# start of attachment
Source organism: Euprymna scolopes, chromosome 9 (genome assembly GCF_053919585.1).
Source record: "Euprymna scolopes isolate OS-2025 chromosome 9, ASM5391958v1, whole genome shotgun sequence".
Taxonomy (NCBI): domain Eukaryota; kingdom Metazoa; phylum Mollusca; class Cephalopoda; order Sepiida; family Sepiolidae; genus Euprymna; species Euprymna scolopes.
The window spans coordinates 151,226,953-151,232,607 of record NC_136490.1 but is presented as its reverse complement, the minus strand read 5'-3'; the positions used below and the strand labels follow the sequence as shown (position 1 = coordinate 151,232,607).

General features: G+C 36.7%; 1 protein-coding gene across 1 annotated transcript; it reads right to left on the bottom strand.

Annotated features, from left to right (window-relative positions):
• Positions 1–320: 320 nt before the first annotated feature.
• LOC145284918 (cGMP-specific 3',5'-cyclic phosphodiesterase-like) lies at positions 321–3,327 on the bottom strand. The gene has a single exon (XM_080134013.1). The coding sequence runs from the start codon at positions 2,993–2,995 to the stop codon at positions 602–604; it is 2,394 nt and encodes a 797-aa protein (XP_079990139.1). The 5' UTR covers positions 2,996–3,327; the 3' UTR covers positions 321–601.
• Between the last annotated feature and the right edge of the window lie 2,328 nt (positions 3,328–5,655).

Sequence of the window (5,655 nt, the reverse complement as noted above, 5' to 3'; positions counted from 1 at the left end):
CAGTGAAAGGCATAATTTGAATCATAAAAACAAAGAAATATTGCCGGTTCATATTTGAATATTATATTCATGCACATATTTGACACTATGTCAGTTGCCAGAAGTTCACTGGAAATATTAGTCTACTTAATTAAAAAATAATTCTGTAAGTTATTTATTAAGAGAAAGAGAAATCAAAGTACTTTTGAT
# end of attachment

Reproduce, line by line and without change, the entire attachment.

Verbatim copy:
Source organism: Euprymna scolopes, chromosome 9 (genome assembly GCF_053919585.1).
Source record: "Euprymna scolopes isolate OS-2025 chromosome 9, ASM5391958v1, whole genome shotgun sequence".
Taxonomy (NCBI): domain Eukaryota; kingdom Metazoa; phylum Mollusca; class Cephalopoda; order Sepiida; family Sepiolidae; genus Euprymna; species Euprymna scolopes.
The window spans coordinates 151,226,953-151,232,607 of record NC_136490.1 but is presented as its reverse complement, the minus strand read 5'-3'; the positions used below and the strand labels follow the sequence as shown (position 1 = coordinate 151,232,607).

General features: G+C 36.7%; 1 protein-coding gene across 1 annotated transcript; it reads right to left on the bottom strand.

Annotated features, from left to right (window-relative positions):
• Positions 1–320: 320 nt before the first annotated feature.
• LOC145284918 (cGMP-specific 3',5'-cyclic phosphodiesterase-like) lies at positions 321–3,327 on the bottom strand. The gene has a single exon (XM_080134013.1). The coding sequence runs from the start codon at positions 2,993–2,995 to the stop codon at positions 602–604; it is 2,394 nt and encodes a 797-aa protein (XP_079990139.1). The 5' UTR covers positions 2,996–3,327; the 3' UTR covers positions 321–601.
• Between the last annotated feature and the right edge of the window lie 2,328 nt (positions 3,328–5,655).

Sequence of the window (5,655 nt, the reverse complement as noted above, 5' to 3'; positions counted from 1 at the left end):
CAGTGAAAGGCATAATTTGAATCATAAAAACAAAGAAATATTGCCGGTTCATATTTGAATATTATATTCATGCACATATTTGACACTATGTCAGTTGCCAGAAGTTCACTGGAAATATTAGTCTACTTAATTAAAAAATAATTCTGTAAGTTATTTATTAAGAGAAAGAGAAATCAAAGTACTTTTGAT